FRANKFURT (Reuters) - Mobile operators should ditch their music download stores and opt for partnerships with music streaming services if they want to generate more revenue and make customers stick, a study found.
A typical Western European operator — with 20 million customers — could achieve revenue benefits of 77.7 million euros ($109 million) per year from new users, a rise in mobile data and smartphone sales according to a market research study released on Monday.
Revenue saved thanks to a decline in churn would also contribute to that figure, research firm Informa Telecoms & Media said.
“Our research shows a large Western European operator could generate millions of revenue per year by partnering with a third-party music service — significantly more than they would gain from offering their own service,” Informa’s analyst Giles Cottle said.
Mobile operators and handset makers, such as Nokia, have offered music download services in a bid to increase customer loyalty and grow revenues in their struggle to compete with Apple Inc’s popular iTunes.
“The music download services operators launched prolifically over the last five years are commodities which have almost universally failed to deliver,” said Adrian Blair, head of European business development at Stockholm-based music streaming service Spotify.
Unlike music download services where tracks are stored in one place, streaming services are suited to work on several platforms.
The study cites successful examples of operators such as Denmark’s TDC, South Korea’s SK Telecom and Swedish TeliaSonera who offer their own streaming services or, in the case of TeliaSonera, partnered with Spotify.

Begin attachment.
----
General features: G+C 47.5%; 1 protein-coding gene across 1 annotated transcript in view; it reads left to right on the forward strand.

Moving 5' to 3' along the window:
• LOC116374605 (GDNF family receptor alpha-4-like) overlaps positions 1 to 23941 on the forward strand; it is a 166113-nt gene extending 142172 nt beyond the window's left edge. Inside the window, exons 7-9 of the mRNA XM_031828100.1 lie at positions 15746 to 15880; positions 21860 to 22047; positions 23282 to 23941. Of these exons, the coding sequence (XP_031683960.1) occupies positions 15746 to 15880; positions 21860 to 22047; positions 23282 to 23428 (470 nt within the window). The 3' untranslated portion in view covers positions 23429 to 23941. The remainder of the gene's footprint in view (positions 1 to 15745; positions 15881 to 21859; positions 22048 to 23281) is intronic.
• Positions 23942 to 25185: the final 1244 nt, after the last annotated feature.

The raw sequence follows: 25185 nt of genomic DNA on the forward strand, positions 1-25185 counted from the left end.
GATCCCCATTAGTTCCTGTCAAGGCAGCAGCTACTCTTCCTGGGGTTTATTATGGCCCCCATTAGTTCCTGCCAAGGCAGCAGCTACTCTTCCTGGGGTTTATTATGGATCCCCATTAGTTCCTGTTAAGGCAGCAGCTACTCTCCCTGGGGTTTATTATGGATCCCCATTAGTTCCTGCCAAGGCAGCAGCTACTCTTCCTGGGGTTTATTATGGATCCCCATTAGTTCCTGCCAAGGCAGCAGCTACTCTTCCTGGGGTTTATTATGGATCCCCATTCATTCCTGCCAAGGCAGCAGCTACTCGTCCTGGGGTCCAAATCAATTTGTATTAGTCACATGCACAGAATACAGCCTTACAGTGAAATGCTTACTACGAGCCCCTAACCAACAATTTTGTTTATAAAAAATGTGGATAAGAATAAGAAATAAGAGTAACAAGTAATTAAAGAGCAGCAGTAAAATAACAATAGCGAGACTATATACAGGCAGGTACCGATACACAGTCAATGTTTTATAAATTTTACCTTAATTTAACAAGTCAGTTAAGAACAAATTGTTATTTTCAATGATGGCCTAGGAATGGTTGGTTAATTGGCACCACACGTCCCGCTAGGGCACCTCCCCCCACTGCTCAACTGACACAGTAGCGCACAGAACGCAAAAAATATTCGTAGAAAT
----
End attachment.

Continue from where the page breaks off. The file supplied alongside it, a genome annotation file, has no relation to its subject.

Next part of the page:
The companies managed to reduce churn and increase mobile data revenue by offering music streams that work on a range of devices, the study said.
While music as a whole is expected to account for only a small portion of non-voice revenue it is seen as a value-added service that can help operators to gain market share and sell more high-end smartphones.
Mobile streaming services require the user to have a high-end device, crucial for operators as one of their key aims is to convert feature phone customers into users with more profitable smartphone customers.
Partnering with mobile operators also benefits streaming services such as Spotify or U.S. sites such as Pandora and Rhapsody which have generated millions of users but few sites are profitable.
Most sites are free for users and they have tried to build a big audience so they can earn money by selling display ads. That business model has largely failed because of the high license fees the sites must pay to music labels, so now most streaming services, notably Spotify and Deezer, are trying to shift users to paying for subscriptions.
Deezer recently inked a deal with France Telecom, which will help it boost subscriptions.
Reporting by Nicola Leske; Editing by Louise Heavens